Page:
The following is a guide to help you use the IRAC method to sort through a hypothetical legal problem.
Even if you are not required to submit a list of facts in your answer, it is a good idea to write one. This will help you sort through the facts you have been given and determine which facts are relevant and how you are going to use them. The following is a list of questions that may help you do this
- Who is involved? (identify parties specifically by name, if possible)
- Who suffered?
- Why? (was is avoidable?)
- What is the known (relevant) information?
- Is there any missing information?
- Include specific details like dates and monetary figures
Reread the question at the end of the case study. This will tell you what you are supposed to be doing and it will help you determine which facts are relevant.
- Set out the legal principles that will be used to address the problem.
- Source legal principles from cases and legislation.
Note: Make sure you are specific when stating the relevant law/rules that apply, and always make sure to support propositions with case authority.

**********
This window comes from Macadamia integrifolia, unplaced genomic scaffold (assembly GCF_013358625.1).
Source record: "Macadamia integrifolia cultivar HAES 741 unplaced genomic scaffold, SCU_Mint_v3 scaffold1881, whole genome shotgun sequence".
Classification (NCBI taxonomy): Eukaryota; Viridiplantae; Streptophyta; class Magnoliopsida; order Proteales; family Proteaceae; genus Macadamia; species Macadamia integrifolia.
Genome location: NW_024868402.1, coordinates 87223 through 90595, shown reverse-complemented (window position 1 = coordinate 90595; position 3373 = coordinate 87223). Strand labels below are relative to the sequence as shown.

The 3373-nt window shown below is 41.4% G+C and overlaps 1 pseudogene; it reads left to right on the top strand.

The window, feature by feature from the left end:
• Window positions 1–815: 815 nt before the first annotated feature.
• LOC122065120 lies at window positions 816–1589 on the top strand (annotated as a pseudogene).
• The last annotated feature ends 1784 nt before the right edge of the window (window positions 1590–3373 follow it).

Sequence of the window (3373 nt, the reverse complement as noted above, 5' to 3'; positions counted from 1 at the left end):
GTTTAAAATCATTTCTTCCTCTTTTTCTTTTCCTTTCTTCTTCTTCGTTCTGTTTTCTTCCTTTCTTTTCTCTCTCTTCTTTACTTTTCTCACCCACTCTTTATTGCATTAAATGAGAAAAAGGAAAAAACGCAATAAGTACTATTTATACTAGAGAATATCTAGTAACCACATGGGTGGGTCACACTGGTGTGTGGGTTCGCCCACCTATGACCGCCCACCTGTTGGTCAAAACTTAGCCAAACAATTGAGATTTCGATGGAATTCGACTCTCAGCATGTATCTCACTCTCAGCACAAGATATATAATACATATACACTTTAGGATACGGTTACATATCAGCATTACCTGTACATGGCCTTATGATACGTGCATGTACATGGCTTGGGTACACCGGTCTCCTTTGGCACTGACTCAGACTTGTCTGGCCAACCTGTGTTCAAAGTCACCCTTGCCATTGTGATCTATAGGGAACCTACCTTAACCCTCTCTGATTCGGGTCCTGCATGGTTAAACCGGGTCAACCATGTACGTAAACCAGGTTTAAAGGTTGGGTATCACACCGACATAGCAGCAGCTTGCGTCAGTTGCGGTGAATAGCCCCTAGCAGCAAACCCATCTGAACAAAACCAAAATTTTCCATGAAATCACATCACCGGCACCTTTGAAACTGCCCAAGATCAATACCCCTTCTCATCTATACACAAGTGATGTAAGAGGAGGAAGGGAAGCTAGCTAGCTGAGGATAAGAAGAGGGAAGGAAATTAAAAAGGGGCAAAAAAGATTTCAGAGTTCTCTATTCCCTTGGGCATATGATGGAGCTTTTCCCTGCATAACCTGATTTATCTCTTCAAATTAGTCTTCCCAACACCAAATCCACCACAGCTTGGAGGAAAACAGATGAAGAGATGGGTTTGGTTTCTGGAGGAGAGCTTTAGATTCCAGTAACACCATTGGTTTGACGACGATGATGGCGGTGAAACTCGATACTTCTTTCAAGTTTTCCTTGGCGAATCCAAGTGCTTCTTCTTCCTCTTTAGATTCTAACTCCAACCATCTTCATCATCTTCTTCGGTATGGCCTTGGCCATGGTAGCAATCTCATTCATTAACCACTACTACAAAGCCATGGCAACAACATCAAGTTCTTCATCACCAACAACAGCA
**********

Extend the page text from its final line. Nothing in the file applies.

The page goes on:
- Explain in detail why the Plaintiff’s claims are (or are not) justified, based on the body of law pertaining to the case.
- How will this law be used by each party to argue their case?
- Use relevant precedent cases or Legal Principles to support each answer.
- You may also choose to use Legislation, when applicable.
- There are often several Plaintiffs involved. Take the time to examine each case individually and analyse why their claims are (or are not) valid.
- Legal Principals and precedent cases are used in each analysis, even if there is overlap among Plaintiffs (the same precedent can be applied to both parties, if appropriate. See example 2).
- It is acceptable to refer the reader to another point in the paper, rather than rewriting it word for word, if the situation calls for the same legal recommendation. (See example 1 and 2)
Note: Take time to discuss the contentious aspects of the case rather than the ones that are most comfortable or obvious.
- Stand back and play ‘the judge.’
- Choose the argument you think is the strongest and articulate what you believe to be the appropriate answer.
- State who is liable for what and to what extent.
- Consider how parties could have acted to better manage their risks in order to avoid this legal problem.
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